March 14, 2005 TALLAHASSEE After 31 games, Florida State's basketball season finally expired with a 70-54 opening-round ACC Tournament loss to N.C. State. To no one's surprise, the Seminoles' finale was but another formulaic performance, including an extended scoring drought, a tantalizing run and a defeat. In a season when many anticipated FSU would build on a 19-14 run in 2003-04 that included an NIT appearance, it flamed out.
The final mark, 12-19, told only part of the story. The Seminoles were good enough to be in position to win eight games on the final possession, but they lost each time. Six of their ACC losses came by a total of 10 points, as they were saddled with a 12th consecutive losing league record (4-12). That's second only to Virginia's league-record 14 consecutive losing seasons, an undesirable record established more than 30 years ago.
In his third season, coach Leonard Hamilton conceded that his team was consistently inconsistent. Eight times the Seminoles failed to score 60 points, and their defense long a Hamilton staple sagged for the second consecutive year. Grudgingly, Hamilton admitted that the rebuilding process will take time.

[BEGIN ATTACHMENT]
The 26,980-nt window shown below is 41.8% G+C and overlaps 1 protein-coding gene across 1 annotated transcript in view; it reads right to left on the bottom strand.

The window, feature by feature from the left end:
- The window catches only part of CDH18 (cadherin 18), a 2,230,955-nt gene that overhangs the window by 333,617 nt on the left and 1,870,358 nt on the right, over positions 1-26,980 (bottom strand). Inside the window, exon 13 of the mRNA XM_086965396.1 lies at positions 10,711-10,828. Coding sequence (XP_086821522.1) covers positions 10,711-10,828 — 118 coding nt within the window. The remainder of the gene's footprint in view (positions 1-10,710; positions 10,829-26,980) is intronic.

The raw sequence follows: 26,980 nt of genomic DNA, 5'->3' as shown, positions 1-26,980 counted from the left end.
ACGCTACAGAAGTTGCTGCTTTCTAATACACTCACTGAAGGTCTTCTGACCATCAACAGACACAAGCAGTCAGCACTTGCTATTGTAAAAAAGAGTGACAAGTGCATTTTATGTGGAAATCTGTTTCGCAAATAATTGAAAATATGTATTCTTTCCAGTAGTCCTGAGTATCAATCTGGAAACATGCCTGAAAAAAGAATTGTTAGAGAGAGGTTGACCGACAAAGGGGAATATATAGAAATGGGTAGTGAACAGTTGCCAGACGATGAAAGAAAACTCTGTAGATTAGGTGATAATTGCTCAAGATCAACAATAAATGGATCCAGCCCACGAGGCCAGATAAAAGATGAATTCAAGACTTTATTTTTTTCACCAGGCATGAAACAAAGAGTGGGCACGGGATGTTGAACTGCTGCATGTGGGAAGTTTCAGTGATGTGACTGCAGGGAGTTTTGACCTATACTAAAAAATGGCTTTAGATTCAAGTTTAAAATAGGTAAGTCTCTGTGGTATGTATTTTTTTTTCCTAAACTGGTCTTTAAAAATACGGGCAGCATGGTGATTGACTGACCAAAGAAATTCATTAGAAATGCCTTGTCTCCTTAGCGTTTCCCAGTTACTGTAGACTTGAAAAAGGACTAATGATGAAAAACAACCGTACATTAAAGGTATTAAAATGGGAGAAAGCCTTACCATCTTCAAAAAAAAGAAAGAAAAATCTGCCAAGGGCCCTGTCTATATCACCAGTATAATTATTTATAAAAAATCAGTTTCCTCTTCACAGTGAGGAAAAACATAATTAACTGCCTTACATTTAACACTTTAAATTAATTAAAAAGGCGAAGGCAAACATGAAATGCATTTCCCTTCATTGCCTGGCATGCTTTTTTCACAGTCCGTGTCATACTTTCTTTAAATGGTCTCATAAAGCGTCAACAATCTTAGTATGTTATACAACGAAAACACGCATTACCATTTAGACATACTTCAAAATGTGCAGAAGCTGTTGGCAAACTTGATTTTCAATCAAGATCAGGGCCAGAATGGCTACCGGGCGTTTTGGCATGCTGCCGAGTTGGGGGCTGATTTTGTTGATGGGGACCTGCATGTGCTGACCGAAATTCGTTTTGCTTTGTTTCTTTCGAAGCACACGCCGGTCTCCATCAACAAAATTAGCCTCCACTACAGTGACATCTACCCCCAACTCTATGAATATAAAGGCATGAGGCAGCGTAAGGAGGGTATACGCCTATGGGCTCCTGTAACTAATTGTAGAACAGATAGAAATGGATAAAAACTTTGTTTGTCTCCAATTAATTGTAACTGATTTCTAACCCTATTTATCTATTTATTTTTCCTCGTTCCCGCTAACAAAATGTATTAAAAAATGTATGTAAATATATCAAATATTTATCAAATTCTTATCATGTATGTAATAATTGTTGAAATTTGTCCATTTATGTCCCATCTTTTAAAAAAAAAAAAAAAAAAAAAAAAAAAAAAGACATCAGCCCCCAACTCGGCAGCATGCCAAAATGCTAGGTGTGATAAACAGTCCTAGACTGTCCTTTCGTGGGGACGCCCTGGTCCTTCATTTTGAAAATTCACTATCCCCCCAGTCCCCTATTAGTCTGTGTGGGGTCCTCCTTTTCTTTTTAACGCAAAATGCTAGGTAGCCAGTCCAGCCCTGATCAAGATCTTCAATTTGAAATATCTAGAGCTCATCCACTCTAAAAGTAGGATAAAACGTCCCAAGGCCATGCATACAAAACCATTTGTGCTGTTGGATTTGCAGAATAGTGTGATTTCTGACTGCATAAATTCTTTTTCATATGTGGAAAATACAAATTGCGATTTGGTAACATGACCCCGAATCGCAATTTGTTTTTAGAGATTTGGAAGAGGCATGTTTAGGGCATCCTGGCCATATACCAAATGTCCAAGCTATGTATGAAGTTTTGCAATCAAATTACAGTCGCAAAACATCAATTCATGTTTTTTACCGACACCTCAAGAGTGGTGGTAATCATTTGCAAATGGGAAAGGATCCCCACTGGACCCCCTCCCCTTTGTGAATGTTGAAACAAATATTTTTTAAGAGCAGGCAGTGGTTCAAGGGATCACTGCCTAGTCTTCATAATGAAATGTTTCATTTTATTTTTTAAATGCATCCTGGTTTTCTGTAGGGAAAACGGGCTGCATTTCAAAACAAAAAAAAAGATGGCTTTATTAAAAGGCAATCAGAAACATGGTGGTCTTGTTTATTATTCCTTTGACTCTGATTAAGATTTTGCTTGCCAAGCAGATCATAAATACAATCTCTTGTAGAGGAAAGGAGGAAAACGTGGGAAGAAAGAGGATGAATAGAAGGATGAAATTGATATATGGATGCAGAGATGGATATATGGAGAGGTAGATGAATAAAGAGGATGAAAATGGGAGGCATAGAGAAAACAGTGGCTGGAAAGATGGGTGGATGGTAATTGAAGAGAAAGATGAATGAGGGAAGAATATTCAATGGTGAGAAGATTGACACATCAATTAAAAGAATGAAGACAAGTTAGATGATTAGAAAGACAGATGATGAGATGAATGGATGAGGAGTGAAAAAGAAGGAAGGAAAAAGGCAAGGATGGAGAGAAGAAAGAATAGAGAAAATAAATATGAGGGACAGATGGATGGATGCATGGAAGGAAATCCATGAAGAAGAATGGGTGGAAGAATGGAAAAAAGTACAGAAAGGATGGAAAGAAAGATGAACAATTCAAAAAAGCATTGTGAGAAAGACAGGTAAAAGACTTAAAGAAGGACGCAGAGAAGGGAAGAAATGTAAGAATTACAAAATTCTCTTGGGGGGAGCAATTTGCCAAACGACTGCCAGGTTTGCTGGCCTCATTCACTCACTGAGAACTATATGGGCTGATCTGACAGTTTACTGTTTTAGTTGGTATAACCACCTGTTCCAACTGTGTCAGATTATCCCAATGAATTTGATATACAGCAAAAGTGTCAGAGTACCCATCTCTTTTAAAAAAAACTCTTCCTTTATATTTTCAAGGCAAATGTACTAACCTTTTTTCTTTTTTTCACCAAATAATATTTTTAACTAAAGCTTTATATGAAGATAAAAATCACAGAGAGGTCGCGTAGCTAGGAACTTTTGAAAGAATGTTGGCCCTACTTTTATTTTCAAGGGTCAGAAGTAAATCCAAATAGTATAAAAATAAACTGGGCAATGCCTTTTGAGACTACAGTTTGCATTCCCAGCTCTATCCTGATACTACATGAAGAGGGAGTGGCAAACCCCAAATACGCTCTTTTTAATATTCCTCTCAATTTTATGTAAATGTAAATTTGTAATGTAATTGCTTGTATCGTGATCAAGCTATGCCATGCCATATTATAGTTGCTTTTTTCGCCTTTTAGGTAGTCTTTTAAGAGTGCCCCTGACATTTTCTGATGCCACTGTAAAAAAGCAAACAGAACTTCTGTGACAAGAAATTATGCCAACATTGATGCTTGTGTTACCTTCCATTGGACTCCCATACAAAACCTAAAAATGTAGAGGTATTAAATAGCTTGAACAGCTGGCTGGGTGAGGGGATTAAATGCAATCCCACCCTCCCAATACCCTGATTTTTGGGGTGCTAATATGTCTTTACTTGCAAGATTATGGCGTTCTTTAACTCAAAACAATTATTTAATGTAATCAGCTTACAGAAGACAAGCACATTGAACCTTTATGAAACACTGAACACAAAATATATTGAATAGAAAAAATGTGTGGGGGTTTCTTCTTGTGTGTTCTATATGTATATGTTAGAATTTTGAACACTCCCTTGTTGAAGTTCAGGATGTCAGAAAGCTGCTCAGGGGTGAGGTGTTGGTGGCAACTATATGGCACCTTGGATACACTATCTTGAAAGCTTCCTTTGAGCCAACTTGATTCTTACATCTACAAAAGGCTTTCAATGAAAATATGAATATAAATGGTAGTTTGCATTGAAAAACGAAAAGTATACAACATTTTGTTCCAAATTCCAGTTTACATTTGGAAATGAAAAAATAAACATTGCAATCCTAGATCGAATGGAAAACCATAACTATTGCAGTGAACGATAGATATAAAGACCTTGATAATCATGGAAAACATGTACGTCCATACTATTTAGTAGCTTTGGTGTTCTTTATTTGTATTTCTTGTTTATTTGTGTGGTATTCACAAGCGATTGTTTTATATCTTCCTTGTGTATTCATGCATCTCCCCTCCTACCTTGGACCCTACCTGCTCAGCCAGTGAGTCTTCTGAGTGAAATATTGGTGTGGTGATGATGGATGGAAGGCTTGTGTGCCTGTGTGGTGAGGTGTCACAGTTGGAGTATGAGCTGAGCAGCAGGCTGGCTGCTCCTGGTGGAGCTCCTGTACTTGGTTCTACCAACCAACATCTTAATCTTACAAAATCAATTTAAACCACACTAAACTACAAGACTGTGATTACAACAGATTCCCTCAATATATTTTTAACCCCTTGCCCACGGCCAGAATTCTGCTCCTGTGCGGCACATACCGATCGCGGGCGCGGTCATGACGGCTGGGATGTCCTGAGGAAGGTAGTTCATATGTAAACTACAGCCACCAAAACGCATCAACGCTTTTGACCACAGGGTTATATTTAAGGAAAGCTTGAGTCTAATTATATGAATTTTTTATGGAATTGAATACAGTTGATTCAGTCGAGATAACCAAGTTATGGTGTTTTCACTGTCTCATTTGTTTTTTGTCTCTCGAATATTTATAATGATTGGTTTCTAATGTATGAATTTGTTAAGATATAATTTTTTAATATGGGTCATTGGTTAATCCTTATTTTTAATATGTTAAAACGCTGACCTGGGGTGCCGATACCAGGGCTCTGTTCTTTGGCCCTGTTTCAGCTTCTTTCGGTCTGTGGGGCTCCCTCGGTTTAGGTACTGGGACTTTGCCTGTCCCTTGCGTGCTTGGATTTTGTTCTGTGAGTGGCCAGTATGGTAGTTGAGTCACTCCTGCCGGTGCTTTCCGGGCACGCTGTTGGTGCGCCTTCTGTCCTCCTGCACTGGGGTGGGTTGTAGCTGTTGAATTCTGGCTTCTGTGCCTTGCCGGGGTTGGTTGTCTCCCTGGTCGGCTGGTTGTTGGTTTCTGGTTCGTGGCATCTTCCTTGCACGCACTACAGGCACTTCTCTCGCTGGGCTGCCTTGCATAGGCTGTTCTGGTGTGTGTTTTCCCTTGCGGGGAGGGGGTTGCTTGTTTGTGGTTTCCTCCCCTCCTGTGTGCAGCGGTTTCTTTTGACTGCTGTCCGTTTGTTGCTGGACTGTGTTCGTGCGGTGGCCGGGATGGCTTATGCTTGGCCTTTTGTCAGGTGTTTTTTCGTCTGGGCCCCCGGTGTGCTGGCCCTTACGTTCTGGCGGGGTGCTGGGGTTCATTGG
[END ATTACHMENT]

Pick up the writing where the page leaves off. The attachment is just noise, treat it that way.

He has that on his side. Despite the desires of some fickle fans, Hamilton's job is not in jeopardy. Not next season, anyway. He'll get at least a full five years to turn things around, and he likely will need every day of that span. The ACC's already-stout composition will get only tougher with next season's addition of Boston College.
"We've been in this position before," Hamilton said. "The development process is what it is. Unfortunately, I was hoping that we would not have to go through the normal process. I kind of hoped that we had stepped up and maybe been a year ahead of ourselves and that we would not have to go through this period."
Clearly, the staff must address its personnel shortcomings in the late signing period. Early signees Casaan Breeden and Ryan Reid, a pair of rangy forwards with promising upsides, were a start.
What the Seminoles still lack, however, is a reliable scorer and a playmaking floor leader. Enigmatic sophomore guard Von Wafer, at this point, appears headed the same way as the Seminoles' previous three McDonald's All-Americans. Forward Anthony Richardson, forward Randell Jackson and guard Lamar Greer all failed to live up to their advance billing.
Rumors remain rampant that Wafer may either transfer or hold the laughter, please declare himself eligible for the 2005 NBA draft. Never mind that he can't remember which side of the floor to line up on, or on many occasions show a modest amount of interest in defending anyone.